“You deal with it and think positive,” he said.

Amy Beckner, the relay’s activities director, said another relay highlight was the Mr. Relay contest, where random men had to dress in drag, tell what Relay For Life meant for them and then run around asking for donations.

“In 15 minutes they raised $307. It was great,” Brundage said. “They were awesome and were going to do it again next year.”

Along with the committee-planned events, most of the relay campsites had small events, contests, raffles and creative money making schemes, including “save the bunny from the ax,” a wishing well, face painting, snack vending and photo opportunities.

Attending organizations also rivaled other camps for fund-raising records.

Oak Harbor’s First United Methodist Church raised the most with over $16,000, but first year organization attendee, Moving and Grooving, wasn’t far behind.

“It is incredible how the community bands together for this kind of stuff,” Neilson said.

Victims’ memorial

Along with the fun and games, relay attendees also took time to remember those who cancer has taken from them. In a memorial ceremony, families and community members lit luminarias that lined the track, and a list of names was read.

Stephanie Joseph, relay committee member in charge of the luminarias, said she estimated they put out 1,300 luminarias and read about 989 names.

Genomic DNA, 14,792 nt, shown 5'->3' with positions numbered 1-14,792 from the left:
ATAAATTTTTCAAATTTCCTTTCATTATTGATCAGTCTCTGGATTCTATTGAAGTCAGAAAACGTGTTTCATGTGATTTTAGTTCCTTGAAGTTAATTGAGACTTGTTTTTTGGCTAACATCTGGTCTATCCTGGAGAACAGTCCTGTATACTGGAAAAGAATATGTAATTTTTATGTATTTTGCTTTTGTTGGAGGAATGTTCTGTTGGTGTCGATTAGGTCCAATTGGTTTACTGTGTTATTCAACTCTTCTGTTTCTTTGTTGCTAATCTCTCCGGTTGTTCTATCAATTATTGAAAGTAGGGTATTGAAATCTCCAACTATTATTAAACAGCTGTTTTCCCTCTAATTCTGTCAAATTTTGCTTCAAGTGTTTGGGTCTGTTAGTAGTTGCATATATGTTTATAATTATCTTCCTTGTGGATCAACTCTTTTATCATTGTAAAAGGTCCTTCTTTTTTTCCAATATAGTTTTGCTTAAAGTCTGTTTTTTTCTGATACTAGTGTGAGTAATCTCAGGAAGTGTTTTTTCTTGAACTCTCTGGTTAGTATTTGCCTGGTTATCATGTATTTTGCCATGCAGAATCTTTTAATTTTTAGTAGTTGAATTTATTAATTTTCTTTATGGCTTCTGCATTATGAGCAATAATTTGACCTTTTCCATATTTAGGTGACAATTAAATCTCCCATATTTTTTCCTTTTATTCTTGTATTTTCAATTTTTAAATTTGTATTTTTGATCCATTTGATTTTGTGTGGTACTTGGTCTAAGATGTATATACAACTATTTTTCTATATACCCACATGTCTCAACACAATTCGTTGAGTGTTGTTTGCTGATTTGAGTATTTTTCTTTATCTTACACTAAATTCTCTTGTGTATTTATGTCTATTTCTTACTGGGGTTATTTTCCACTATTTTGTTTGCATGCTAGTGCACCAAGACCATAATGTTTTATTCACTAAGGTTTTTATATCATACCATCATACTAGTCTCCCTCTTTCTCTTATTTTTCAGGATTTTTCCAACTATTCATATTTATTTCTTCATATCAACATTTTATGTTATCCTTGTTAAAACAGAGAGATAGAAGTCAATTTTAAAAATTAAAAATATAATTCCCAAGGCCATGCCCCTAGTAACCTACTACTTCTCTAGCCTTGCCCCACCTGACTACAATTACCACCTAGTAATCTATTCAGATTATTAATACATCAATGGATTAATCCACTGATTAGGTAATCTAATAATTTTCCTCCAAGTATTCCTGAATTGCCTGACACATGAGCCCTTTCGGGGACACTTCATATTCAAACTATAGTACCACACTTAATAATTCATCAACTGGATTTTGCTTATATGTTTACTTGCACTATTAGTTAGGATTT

Joseph said she saw some beautifully decorated luminaria bags.

“A lot of people put a lot of heart into their bags,” she said. “Every bag represents someone.”

One bag had a picture of a little blond toddler leaning in to kiss her mother, with the words, “I love you mom!” across the front. The luminaria, in memory of Cathy Latham, was decorated by her daughter, 28-year-old Cori Latham, who lost her mother to colon cancer in July of 2004.

Latham said Relay For Life was something her mother had always participated in, even before she found out she had cancer. Latham said last year her mother came to the relay for the survivor lap and then had to go home because she felt so weak.

But even though this year is Latham’s first relay without her mother, she does it with a smile.

“It’s very important to me,” she said.

Brundage and Neilson said this year was a success thanks to all the volunteers and support the committee and community gave. Due to generosity, the Relay For Life Committee only spent 4 percent of the funds it raised for organization, technical and production fees, in contrast to the 15 percent allowed by the American Cancer Society.

Neilson said the committee is already starting on next year’s relay, and that committee members hope to have more teams, more participants and more money raised to help fight cancer.

“Cancer doesn’t take a day off. It’s 24/7, 365 days. The only way we’re gonna beat it is if we get ahead of it,” Brundage said.

If anyone would like to volunteer, please contact the Relay For Life, North Whidbey Committee, at 672-4559 or 672-5166.